News reports over the last couple of days have the CIA confirming the existence of Area 51, a government site in Nevada long considered the holy grail for many UFO enthusiasts and the basis of all manner of sci-fi films, novels and even a popular video game. Independence Day and, more recently, Super 8, are at least two examples of how the myths surrounding the top-secret site have figured into popular culture.

So, does the recently declassified material tell us anything about crashed alien vehicles and subsequent alien autopsies being performed?

Nope. Just the testing of spy planes like the U2 and probably various kinds of weaponized technolgies.  For a full rundown on what we know now (and mostly knew already), take a look at Sharon Hill’s great piece here.

As I explore in Monsters in America, the US government spent much of the Cold War hiding various aspects of its policies from the American people. For example, “Project Blue Book” existed not to investigate UFO sightings, but to tamp down any rumors about dangerous radioactive emissions (that the government sometimes tested on civilians without their knowledge).

The top-secret activities of the national security state, not monsters from the stars, helped create UFO conspiracy culture.  Maintaining support for containment necessitated lying about the survivability of an atomic exchange. For example, much of the information that came from United States Civil Defense had less to do with preparing for nuclear war and more to do with preventing panic (and open questioning of US foreign policy). The infamous “Duck and Cover” film provides the best example of this impulse, a film that compares the devastation wrought by atomic weapons to house fires and manageable natural disasters.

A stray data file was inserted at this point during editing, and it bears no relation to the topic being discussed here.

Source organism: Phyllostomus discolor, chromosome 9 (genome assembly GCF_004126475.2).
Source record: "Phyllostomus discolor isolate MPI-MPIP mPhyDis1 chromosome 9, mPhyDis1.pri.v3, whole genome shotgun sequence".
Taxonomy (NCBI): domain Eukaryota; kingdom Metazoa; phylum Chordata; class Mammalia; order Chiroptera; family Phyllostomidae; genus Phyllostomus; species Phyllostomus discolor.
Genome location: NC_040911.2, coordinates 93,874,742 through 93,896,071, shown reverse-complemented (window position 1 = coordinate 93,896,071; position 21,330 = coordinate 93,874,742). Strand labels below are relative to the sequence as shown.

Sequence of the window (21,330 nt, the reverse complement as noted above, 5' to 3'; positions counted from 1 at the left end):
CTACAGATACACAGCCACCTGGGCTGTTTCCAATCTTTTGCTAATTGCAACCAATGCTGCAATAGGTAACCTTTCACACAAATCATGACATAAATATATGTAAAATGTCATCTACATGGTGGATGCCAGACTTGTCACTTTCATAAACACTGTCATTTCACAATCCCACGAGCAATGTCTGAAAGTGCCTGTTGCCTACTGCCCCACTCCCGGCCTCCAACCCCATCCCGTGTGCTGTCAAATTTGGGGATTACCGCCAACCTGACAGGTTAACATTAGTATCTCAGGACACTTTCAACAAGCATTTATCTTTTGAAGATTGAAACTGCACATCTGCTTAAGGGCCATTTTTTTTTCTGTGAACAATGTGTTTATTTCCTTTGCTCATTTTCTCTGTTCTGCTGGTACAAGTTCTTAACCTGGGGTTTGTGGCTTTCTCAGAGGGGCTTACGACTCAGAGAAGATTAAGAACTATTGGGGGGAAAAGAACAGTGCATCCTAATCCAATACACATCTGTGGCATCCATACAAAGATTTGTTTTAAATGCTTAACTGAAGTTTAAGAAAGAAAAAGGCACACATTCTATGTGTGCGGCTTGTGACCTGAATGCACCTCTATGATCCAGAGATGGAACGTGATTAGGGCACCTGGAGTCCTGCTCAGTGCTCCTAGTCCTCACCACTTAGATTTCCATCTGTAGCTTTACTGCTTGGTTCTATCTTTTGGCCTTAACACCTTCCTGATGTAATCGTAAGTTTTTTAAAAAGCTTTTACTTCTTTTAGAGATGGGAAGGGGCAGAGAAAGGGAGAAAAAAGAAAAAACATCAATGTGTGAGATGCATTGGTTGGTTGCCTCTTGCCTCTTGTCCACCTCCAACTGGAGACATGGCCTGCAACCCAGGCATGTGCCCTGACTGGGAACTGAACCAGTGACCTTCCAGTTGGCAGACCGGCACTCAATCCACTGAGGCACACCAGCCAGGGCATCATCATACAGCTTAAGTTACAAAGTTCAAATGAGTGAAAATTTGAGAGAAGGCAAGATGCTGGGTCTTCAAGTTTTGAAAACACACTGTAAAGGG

The truth was out there, to paraphrase the X-Files tagline, but it wasn’t a truth about aliens.

This does not mean that the monsters aren’t real. They are. Part of the real horror of Area 51 is the number of workers poisoned by various kinds of toxic material over several decades. I’ll be writing more about this aspect of the story in an upcoming essay for an online magazine… so stay tuned.

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